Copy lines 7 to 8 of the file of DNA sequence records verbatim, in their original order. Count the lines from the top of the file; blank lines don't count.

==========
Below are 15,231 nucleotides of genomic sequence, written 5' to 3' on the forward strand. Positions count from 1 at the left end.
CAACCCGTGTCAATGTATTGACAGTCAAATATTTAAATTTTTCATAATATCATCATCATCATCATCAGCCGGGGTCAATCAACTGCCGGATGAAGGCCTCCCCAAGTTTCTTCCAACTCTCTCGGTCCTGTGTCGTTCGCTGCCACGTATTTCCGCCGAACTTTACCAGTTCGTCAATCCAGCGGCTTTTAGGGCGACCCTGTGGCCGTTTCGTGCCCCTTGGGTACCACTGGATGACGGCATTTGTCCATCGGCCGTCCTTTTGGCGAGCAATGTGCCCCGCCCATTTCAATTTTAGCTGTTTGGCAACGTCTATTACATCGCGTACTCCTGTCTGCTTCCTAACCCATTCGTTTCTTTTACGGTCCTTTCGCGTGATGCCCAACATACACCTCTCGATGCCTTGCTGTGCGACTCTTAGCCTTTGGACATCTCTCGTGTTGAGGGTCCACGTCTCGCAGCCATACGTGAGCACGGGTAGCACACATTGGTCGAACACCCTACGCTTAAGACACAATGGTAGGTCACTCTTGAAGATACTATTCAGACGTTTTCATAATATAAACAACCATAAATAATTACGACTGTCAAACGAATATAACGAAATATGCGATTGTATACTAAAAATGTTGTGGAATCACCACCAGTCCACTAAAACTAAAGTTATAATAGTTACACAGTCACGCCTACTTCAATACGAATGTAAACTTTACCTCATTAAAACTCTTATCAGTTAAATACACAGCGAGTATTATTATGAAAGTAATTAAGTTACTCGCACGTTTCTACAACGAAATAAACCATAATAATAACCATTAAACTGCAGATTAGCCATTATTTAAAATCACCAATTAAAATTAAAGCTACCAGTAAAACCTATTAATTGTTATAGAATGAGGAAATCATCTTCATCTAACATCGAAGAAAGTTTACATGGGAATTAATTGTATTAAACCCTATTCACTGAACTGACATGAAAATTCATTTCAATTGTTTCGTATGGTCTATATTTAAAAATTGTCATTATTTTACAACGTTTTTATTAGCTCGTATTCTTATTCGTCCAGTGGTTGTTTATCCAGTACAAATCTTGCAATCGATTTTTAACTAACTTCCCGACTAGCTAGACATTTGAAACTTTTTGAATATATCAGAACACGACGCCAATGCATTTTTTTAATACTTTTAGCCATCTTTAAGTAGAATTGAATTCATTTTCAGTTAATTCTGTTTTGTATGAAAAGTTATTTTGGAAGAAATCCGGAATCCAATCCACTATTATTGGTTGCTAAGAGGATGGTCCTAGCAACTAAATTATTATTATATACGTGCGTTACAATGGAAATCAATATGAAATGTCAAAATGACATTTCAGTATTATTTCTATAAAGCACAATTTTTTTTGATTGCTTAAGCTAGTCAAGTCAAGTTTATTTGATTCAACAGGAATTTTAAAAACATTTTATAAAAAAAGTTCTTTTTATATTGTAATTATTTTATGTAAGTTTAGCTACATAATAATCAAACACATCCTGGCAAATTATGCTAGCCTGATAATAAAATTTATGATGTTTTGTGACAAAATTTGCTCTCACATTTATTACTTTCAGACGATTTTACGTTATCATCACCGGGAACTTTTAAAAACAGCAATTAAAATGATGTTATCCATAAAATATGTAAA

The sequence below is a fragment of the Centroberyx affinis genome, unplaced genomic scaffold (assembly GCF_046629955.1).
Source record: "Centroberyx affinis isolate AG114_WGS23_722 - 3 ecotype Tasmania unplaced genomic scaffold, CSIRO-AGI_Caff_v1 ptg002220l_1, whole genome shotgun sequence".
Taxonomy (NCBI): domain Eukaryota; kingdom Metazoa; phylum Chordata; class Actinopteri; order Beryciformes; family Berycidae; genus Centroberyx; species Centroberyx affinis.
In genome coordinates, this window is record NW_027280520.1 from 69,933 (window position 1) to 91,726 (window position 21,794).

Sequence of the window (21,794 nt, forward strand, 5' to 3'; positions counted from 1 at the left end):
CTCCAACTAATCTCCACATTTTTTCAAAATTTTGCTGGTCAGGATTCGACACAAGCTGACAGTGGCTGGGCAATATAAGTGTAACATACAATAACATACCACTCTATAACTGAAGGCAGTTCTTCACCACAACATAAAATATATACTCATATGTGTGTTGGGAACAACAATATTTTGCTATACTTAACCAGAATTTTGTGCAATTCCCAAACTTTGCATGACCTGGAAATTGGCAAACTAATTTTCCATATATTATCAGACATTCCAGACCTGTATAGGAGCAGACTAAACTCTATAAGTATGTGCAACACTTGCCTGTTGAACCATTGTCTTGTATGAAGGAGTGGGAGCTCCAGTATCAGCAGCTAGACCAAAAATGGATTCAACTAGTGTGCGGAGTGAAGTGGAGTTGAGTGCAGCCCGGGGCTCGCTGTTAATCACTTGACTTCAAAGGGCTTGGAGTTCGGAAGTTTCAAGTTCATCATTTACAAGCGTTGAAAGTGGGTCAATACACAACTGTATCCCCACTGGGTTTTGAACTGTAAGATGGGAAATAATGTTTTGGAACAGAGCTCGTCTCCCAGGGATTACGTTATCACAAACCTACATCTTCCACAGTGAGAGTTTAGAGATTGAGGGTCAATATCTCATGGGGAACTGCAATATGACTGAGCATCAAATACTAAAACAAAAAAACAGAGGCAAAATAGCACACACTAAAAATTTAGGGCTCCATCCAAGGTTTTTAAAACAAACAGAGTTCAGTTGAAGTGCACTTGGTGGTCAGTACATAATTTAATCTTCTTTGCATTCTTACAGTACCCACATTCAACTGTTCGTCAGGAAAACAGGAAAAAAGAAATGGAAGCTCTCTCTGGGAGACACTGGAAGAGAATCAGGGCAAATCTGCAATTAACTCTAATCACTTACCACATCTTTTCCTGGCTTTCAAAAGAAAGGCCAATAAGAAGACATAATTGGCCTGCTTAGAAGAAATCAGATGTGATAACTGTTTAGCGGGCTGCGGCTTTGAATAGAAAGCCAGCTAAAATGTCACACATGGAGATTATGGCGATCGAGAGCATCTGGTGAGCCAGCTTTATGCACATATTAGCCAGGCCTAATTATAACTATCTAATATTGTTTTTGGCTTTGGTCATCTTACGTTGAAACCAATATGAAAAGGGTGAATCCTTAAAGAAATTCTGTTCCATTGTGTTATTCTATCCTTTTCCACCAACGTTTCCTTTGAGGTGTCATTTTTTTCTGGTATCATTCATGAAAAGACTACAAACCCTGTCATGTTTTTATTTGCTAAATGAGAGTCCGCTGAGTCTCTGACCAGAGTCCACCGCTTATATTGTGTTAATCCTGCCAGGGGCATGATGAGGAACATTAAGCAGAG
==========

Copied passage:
Sequence of the window (21,794 nt, forward strand, 5' to 3'; positions counted from 1 at the left end):
CTCCAACTAATCTCCACATTTTTTCAAAATTTTGCTGGTCAGGATTCGACACAAGCTGACAGTGGCTGGGCAATATAAGTGTAACATACAATAACATACCACTCTATAACTGAAGGCAGTTCTTCACCACAACATAAAATATATACTCATATGTGTGTTGGGAACAACAATATTTTGCTATACTTAACCAGAATTTTGTGCAATTCCCAAACTTTGCATGACCTGGAAATTGGCAAACTAATTTTCCATATATTATCAGACATTCCAGACCTGTATAGGAGCAGACTAAACTCTATAAGTATGTGCAACACTTGCCTGTTGAACCATTGTCTTGTATGAAGGAGTGGGAGCTCCAGTATCAGCAGCTAGACCAAAAATGGATTCAACTAGTGTGCGGAGTGAAGTGGAGTTGAGTGCAGCCCGGGGCTCGCTGTTAATCACTTGACTTCAAAGGGCTTGGAGTTCGGAAGTTTCAAGTTCATCATTTACAAGCGTTGAAAGTGGGTCAATACACAACTGTATCCCCACTGGGTTTTGAACTGTAAGATGGGAAATAATGTTTTGGAACAGAGCTCGTCTCCCAGGGATTACGTTATCACAAACCTACATCTTCCACAGTGAGAGTTTAGAGATTGAGGGTCAATATCTCATGGGGAACTGCAATATGACTGAGCATCAAATACTAAAACAAAAAAACAGAGGCAAAATAGCACACACTAAAAATTTAGGGCTCCATCCAAGGTTTTTAAAACAAACAGAGTTCAGTTGAAGTGCACTTGGTGGTCAGTACATAATTTAATCTTCTTTGCATTCTTACAGTACCCACATTCAACTGTTCGTCAGGAAAACAGGAAAAAAGAAATGGAAGCTCTCTCTGGGAGACACTGGAAGAGAATCAGGGCAAATCTGCAATTAACTCTAATCACTTACCACATCTTTTCCTGGCTTTCAAAAGAAAGGCCAATAAGAAGACATAATTGGCCTGCTTAGAAGAAATCAGATGTGATAACTGTTTAGCGGGCTGCGGCTTTGAATAGAAAGCCAGCTAAAATGTCACACATGGAGATTATGGCGATCGAGAGCATCTGGTGAGCCAGCTTTATGCACATATTAGCCAGGCCTAATTATAACTATCTAATATTGTTTTTGGCTTTGGTCATCTTACGTTGAAACCAATATGAAAAGGGTGAATCCTTAAAGAAATTCTGTTCCATTGTGTTATTCTATCCTTTTCCACCAACGTTTCCTTTGAGGTGTCATTTTTTTCTGGTATCATTCATGAAAAGACTACAAACCCTGTCATGTTTTTATTTGCTAAATGAGAGTCCGCTGAGTCTCTGACCAGAGTCCACCGCTTATATTGTGTTAATCCTGCCAGGGGCATGATGAGGAACATTAAGCAGAG